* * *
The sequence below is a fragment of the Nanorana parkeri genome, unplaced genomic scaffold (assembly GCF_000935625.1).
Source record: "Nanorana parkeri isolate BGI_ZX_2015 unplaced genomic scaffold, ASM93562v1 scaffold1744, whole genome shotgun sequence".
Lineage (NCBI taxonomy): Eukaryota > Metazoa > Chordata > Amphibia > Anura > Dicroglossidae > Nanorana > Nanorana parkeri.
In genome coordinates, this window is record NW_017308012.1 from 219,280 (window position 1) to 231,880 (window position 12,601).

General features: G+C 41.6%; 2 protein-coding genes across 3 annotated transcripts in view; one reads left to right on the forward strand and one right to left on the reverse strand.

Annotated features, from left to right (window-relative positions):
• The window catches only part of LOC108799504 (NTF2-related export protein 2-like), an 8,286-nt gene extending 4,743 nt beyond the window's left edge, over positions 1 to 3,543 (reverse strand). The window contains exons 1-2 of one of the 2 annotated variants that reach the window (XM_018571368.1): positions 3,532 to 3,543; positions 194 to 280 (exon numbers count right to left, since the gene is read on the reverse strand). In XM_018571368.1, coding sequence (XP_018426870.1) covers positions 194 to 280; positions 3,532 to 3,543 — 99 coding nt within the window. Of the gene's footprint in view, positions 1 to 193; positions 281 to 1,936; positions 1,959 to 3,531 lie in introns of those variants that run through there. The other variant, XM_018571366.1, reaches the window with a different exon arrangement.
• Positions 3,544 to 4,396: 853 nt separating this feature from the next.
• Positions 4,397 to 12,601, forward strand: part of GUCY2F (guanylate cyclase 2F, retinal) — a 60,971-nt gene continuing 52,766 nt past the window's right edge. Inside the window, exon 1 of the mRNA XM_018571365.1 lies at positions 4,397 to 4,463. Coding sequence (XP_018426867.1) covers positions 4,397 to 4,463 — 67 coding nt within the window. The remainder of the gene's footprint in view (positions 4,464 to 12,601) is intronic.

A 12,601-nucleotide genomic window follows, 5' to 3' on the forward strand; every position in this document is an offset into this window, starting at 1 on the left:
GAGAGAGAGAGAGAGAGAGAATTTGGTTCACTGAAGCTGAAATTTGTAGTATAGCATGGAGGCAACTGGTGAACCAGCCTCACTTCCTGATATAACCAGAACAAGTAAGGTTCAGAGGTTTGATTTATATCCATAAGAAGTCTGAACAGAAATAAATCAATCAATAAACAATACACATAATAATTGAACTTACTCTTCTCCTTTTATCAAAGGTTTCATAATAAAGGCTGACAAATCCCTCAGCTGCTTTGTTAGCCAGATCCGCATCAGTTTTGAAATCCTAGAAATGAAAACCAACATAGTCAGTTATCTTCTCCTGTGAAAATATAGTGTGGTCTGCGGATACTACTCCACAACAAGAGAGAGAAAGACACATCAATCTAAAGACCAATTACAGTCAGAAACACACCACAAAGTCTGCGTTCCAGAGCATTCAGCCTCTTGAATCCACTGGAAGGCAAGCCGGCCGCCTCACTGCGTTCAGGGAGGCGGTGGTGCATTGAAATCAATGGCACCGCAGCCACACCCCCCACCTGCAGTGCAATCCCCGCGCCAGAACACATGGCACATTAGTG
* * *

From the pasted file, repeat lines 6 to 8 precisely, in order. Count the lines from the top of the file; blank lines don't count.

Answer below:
Annotated features, from left to right (window-relative positions):
• The window catches only part of LOC108799504 (NTF2-related export protein 2-like), an 8,286-nt gene extending 4,743 nt beyond the window's left edge, over positions 1 to 3,543 (reverse strand). The window contains exons 1-2 of one of the 2 annotated variants that reach the window (XM_018571368.1): positions 3,532 to 3,543; positions 194 to 280 (exon numbers count right to left, since the gene is read on the reverse strand). In XM_018571368.1, coding sequence (XP_018426870.1) covers positions 194 to 280; positions 3,532 to 3,543 — 99 coding nt within the window. Of the gene's footprint in view, positions 1 to 193; positions 281 to 1,936; positions 1,959 to 3,531 lie in introns of those variants that run through there. The other variant, XM_018571366.1, reaches the window with a different exon arrangement.
• Positions 3,544 to 4,396: 853 nt separating this feature from the next.